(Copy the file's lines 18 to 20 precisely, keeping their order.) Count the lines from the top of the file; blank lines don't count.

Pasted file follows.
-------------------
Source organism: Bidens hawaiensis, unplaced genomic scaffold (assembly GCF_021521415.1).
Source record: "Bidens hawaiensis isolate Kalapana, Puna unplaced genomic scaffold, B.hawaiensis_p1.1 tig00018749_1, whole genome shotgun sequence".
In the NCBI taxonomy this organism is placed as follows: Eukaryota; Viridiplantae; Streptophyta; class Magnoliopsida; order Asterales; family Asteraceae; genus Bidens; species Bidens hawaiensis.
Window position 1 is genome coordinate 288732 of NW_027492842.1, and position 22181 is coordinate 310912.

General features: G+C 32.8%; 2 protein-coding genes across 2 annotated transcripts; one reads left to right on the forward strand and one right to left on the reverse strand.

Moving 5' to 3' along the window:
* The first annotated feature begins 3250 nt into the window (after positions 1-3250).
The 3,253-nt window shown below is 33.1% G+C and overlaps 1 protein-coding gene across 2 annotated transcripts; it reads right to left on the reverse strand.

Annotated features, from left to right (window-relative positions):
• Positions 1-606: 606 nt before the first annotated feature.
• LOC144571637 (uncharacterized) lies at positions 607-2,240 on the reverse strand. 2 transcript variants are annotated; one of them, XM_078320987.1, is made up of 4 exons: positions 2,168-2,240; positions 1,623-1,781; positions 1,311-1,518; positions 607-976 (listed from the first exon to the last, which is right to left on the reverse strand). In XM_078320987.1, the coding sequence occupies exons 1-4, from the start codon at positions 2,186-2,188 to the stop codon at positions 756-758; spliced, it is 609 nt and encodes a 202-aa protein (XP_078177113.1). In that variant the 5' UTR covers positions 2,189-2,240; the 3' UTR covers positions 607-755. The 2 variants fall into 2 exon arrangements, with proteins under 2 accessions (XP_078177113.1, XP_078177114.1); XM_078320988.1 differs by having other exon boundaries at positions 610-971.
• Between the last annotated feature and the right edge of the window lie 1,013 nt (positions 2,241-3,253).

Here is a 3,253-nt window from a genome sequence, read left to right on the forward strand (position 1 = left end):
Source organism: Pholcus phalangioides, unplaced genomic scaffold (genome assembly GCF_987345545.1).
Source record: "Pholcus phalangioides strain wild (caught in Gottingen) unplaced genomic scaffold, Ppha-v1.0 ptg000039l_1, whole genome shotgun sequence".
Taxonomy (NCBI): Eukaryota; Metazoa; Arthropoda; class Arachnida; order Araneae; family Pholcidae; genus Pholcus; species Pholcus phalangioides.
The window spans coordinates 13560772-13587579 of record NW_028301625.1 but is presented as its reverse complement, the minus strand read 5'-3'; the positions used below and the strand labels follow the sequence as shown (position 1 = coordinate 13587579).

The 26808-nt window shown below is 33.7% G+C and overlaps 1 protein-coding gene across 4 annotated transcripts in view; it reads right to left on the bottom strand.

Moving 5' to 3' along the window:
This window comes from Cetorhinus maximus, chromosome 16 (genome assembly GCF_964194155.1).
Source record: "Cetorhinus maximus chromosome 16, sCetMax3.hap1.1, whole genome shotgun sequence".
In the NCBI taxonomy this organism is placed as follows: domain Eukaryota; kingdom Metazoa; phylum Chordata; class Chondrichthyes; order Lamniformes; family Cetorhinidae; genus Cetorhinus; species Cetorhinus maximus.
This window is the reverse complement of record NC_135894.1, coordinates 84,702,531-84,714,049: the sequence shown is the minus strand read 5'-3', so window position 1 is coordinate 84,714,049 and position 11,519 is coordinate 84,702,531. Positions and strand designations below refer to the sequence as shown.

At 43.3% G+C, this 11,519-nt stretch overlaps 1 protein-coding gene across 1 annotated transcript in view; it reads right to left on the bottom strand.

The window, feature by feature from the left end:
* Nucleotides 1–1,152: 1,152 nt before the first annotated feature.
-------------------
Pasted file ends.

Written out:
The 26808-nt window shown below is 33.7% G+C and overlaps 1 protein-coding gene across 4 annotated transcripts in view; it reads right to left on the bottom strand.

Moving 5' to 3' along the window:
This window comes from Cetorhinus maximus, chromosome 16 (genome assembly GCF_964194155.1).